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The Patron Saint of Superheroes

Chris Gavaler Explores the Multiverse of Comics, Pop Culture, and Politics

I used to wear a Confederate flag on the back of a concert t-shirt when I was in high school. Lynyrd Skynyrd was on the front. I never saw them in concert; the lead singer died a couple of years before I started listening. I owned (almost) every album though. I was big into Molly Hatchet too—though, to be honest, I never really got over the change in lead singers on their third album. ZZ Top was up there too, and not their mid-80s synthesizers, just the 70s albums. I also knew “Whipping Post” and the Molly Hatchet cover of “Dreams,” but I’m afraid I just wasn’t cool enough for the Allman Brothers in my teens.

So that Confederate flag on my back meant one and only one thing to me: Southern Rock. As implausible as it sounds, it never occurred to me that it might mean something else.

I grew up in Pittsburgh, a no man’s land of overlapping northern, southern, and mid-western culture. My classic rock station kept Charlie Daniels’ “The Devil Went Down to Georgia” on heavy rotation, while most stations above the Mason-Dixon wouldn’t touch it. My suburb had maybe a 10% Black population, but illegal yet never-challenged redlining policies by local real estate agents kept those families sequestered in one corner of the town map. When a Black family did move in down my street in our otherwise all-white neighborhood, someone threw a burning cross in their yard. I’m not sure how long after that they moved out.

My parents helped desegregate the local police force by taking them to court and winning. That’s why our house kept getting egged and someone wrote “NIGER LOVERS” on the side of the garage. Racists can’t spell, my mother joked.

I wasn’t the brightest student either. I must have had some vague knowledge of the Civil War, but it was no more present in my mind than any other ancient history-book event I skimmed for a quiz and instantly forgot. This was decades before the KKK left Confederate flag flyers on my Lexington lawn or I saw that flag waved in unison with Nazi swastikas in Charlottesville. A part of me would like to go back to my high school ignorance. The world doesn’t seem half as ugly when you’re not required to pay attention.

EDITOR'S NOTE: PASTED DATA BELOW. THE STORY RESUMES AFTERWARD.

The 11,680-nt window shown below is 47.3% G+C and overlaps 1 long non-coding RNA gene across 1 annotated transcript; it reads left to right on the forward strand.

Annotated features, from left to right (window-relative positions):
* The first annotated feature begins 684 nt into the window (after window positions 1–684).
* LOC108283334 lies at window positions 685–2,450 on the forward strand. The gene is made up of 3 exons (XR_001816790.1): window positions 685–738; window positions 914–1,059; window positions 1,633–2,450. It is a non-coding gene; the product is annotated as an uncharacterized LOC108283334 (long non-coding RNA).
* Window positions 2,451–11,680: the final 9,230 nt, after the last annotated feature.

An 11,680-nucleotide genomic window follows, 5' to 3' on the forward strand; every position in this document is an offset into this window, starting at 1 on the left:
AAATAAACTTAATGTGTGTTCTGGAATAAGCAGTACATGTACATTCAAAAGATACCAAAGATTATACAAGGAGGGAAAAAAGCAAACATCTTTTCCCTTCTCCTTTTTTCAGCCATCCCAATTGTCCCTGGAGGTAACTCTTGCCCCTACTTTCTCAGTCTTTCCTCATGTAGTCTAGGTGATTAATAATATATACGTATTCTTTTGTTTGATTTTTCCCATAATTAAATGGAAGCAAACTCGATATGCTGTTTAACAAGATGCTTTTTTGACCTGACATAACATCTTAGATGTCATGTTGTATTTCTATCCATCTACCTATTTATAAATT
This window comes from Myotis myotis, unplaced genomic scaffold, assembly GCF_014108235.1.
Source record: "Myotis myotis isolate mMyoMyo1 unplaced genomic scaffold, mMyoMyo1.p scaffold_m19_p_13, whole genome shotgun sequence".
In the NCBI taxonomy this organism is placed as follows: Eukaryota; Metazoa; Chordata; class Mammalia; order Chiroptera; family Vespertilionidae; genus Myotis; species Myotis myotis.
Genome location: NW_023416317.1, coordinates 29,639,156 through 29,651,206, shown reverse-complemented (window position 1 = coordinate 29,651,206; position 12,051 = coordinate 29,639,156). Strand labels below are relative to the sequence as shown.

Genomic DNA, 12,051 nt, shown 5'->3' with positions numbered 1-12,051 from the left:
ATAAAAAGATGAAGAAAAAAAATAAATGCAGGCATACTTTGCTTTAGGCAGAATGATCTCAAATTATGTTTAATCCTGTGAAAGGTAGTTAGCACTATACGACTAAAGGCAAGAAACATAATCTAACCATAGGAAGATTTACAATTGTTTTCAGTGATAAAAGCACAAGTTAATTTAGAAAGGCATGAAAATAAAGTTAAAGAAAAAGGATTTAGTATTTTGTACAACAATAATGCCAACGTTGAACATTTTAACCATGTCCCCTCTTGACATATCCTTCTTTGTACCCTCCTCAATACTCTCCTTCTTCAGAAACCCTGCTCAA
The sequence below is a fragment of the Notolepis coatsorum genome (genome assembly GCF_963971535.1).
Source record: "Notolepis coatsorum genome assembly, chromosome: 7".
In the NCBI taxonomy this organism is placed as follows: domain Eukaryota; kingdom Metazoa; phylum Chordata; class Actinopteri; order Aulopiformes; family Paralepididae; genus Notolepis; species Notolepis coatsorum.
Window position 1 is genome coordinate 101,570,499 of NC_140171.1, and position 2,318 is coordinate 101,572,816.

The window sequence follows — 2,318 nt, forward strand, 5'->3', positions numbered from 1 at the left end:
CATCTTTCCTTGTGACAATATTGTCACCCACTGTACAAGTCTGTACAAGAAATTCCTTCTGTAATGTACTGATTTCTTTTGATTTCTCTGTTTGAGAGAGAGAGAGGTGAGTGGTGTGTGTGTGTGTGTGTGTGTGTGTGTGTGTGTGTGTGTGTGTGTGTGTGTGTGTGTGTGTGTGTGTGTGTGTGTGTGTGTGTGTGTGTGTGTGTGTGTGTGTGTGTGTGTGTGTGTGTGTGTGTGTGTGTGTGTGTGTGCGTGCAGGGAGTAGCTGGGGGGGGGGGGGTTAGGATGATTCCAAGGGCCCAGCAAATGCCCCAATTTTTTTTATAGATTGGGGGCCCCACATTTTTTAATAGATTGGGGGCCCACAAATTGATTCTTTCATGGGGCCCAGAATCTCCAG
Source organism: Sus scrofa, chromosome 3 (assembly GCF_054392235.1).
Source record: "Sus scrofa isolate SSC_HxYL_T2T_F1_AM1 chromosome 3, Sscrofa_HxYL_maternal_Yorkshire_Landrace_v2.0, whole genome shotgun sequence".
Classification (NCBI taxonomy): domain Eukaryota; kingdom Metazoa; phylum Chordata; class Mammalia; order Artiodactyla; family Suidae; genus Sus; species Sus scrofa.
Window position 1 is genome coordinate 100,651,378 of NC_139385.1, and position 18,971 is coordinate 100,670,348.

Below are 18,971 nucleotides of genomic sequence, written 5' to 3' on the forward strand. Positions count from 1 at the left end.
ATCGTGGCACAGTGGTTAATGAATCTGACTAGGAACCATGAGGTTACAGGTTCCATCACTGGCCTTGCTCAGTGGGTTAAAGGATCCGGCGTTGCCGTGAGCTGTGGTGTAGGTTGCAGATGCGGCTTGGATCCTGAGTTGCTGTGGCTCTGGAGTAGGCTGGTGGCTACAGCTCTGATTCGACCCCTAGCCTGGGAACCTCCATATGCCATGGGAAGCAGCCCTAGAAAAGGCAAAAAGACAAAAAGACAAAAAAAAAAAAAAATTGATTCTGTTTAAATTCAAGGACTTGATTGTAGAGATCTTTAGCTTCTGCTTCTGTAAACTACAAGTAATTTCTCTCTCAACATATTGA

I can’t erase my adolescent love for southern rock, but to preserve it, and anything else good about the South, requires disconnecting it from the symbols used by slave owners, Reconstruction-era vigilantes, Jim Crow-era bigots, Civil Rights-era segregationists, and modern-day neo-Nazis.

I think I get why that outrages some folks born here. If you grew up understanding a symbol to mean one thing and one thing only, family pride, who has the right to say you’re wrong? My continuing nostalgia for southern rock is nothing compared to a family identity passed down through generations.

I deeply respect that love of family. It’s why I reject the Confederate flag.

Slavery was the greatest anti-family force in the history of our country. Couples, parents, children, siblings, they were legally torn apart for the financial convenience of owners. I can’t imagine never seeing my children or wife again. I can’t imagine persevering through forced labor, forced poverty, and the constant threat of physical violence against myself and my loved ones. I can’t imagine my wife and daughter being legally raped and their offspring sold. Slavery is beyond anything I can imagine.

Although the Confederate flag means different things to different people, it obviously means slavery to many people, and I can’t stomach that association. But that’s easy for me. I didn’t grow up cherishing it. The greater feat of compassion would be to understand the flag as a personal symbol of pride and to still let go of it out of love for others who aren’t part of your own family.

All lives matter, but the Confederacy waged a war under the belief that Black lives don’t. Virginia has been around over four hundred years, but it was a part of the Confederacy only four. Southern pride can’t be identified with symbols linked to slavery and the century of violent bigotry that followed it.

Loving the South means letting go of the Confederacy.

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